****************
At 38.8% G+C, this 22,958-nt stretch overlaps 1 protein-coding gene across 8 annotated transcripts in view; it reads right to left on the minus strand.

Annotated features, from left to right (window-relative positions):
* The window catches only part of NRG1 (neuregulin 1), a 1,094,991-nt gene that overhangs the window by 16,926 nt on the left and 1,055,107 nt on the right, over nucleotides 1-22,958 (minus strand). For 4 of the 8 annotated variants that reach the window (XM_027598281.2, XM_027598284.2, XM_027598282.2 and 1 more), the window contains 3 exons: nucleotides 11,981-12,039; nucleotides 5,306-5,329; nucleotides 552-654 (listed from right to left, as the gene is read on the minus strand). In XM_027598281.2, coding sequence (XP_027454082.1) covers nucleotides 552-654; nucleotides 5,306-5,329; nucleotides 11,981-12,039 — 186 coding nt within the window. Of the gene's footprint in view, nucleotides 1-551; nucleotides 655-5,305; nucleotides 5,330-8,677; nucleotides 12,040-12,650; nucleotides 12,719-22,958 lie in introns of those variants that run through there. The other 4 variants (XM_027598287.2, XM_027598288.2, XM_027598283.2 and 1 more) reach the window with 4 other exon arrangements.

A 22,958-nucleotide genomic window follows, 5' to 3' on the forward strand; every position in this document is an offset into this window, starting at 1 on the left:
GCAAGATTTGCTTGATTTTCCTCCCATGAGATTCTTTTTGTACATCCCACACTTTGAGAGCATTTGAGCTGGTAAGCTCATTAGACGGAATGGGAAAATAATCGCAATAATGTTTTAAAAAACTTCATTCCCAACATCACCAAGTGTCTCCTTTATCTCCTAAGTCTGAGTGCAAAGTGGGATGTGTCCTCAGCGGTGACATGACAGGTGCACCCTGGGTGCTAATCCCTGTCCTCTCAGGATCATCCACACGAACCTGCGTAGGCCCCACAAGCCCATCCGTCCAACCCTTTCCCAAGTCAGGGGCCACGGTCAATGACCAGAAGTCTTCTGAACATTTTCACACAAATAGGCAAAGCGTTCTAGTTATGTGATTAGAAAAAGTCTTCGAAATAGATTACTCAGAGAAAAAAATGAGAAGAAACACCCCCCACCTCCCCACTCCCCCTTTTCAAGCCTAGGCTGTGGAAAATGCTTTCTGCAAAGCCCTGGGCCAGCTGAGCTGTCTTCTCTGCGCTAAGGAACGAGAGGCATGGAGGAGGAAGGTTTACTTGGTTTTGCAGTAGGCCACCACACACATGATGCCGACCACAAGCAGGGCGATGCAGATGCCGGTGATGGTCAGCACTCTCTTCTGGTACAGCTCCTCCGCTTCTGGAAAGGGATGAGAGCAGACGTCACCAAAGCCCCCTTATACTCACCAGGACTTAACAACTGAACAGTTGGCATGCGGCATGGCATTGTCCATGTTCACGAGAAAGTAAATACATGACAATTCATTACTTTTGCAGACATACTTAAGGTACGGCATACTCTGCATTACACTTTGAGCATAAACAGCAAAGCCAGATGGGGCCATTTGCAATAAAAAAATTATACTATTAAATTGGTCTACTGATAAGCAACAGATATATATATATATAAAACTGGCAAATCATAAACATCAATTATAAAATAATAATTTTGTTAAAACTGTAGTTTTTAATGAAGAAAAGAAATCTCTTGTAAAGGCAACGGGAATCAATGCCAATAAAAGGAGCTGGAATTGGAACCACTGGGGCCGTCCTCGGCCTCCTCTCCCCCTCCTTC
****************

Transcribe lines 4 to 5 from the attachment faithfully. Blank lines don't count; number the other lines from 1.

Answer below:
A 22,958-nucleotide genomic window follows, 5' to 3' on the forward strand; every position in this document is an offset into this window, starting at 1 on the left:
GCAAGATTTGCTTGATTTTCCTCCCATGAGATTCTTTTTGTACATCCCACACTTTGAGAGCATTTGAGCTGGTAAGCTCATTAGACGGAATGGGAAAATAATCGCAATAATGTTTTAAAAAACTTCATTCCCAACATCACCAAGTGTCTCCTTTATCTCCTAAGTCTGAGTGCAAAGTGGGATGTGTCCTCAGCGGTGACATGACAGGTGCACCCTGGGTGCTAATCCCTGTCCTCTCAGGATCATCCACACGAACCTGCGTAGGCCCCACAAGCCCATCCGTCCAACCCTTTCCCAAGTCAGGGGCCACGGTCAATGACCAGAAGTCTTCTGAACATTTTCACACAAATAGGCAAAGCGTTCTAGTTATGTGATTAGAAAAAGTCTTCGAAATAGATTACTCAGAGAAAAAAATGAGAAGAAACACCCCCCACCTCCCCACTCCCCCTTTTCAAGCCTAGGCTGTGGAAAATGCTTTCTGCAAAGCCCTGGGCCAGCTGAGCTGTCTTCTCTGCGCTAAGGAACGAGAGGCATGGAGGAGGAAGGTTTACTTGGTTTTGCAGTAGGCCACCACACACATGATGCCGACCACAAGCAGGGCGATGCAGATGCCGGTGATGGTCAGCACTCTCTTCTGGTACAGCTCCTCCGCTTCTGGAAAGGGATGAGAGCAGACGTCACCAAAGCCCCCTTATACTCACCAGGACTTAACAACTGAACAGTTGGCATGCGGCATGGCATTGTCCATGTTCACGAGAAAGTAAATACATGACAATTCATTACTTTTGCAGACATACTTAAGGTACGGCATACTCTGCATTACACTTTGAGCATAAACAGCAAAGCCAGATGGGGCCATTTGCAATAAAAAAATTATACTATTAAATTGGTCTACTGATAAGCAACAGATATATATATATATAAAACTGGCAAATCATAAACATCAATTATAAAATAATAATTTTGTTAAAACTGTAGTTTTTAATGAAGAAAAGAAATCTCTTGTAAAGGCAACGGGAATCAATGCCAATAAAAGGAGCTGGAATTGGAACCACTGGGGCCGTCCTCGGCCTCCTCTCCCCCTCCTTC